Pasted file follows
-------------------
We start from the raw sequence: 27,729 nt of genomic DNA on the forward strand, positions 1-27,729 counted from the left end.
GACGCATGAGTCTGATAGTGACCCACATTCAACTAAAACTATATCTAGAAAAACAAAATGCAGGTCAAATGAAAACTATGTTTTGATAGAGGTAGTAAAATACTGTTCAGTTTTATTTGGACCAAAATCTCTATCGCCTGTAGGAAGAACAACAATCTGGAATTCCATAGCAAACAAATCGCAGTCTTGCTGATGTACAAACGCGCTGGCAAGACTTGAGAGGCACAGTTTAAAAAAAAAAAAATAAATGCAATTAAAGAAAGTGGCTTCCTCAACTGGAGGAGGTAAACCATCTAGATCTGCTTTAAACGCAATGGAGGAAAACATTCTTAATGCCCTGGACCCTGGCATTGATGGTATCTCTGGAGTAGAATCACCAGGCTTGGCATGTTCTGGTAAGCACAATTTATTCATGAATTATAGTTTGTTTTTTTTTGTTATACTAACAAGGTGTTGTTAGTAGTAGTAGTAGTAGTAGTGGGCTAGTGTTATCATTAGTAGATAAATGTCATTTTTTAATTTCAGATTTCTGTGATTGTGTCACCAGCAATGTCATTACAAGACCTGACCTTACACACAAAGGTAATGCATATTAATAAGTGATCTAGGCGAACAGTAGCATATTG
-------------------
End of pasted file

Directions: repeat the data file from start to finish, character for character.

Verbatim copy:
We start from the raw sequence: 27,729 nt of genomic DNA on the forward strand, positions 1-27,729 counted from the left end.
GACGCATGAGTCTGATAGTGACCCACATTCAACTAAAACTATATCTAGAAAAACAAAATGCAGGTCAAATGAAAACTATGTTTTGATAGAGGTAGTAAAATACTGTTCAGTTTTATTTGGACCAAAATCTCTATCGCCTGTAGGAAGAACAACAATCTGGAATTCCATAGCAAACAAATCGCAGTCTTGCTGATGTACAAACGCGCTGGCAAGACTTGAGAGGCACAGTTTAAAAAAAAAAAAATAAATGCAATTAAAGAAAGTGGCTTCCTCAACTGGAGGAGGTAAACCATCTAGATCTGCTTTAAACGCAATGGAGGAAAACATTCTTAATGCCCTGGACCCTGGCATTGATGGTATCTCTGGAGTAGAATCACCAGGCTTGGCATGTTCTGGTAAGCACAATTTATTCATGAATTATAGTTTGTTTTTTTTTGTTATACTAACAAGGTGTTGTTAGTAGTAGTAGTAGTAGTAGTGGGCTAGTGTTATCATTAGTAGATAAATGTCATTTTTTAATTTCAGATTTCTGTGATTGTGTCACCAGCAATGTCATTACAAGACCTGACCTTACACACAAAGGTAATGCATATTAATAAGTGATCTAGGCGAACAGTAGCATATTG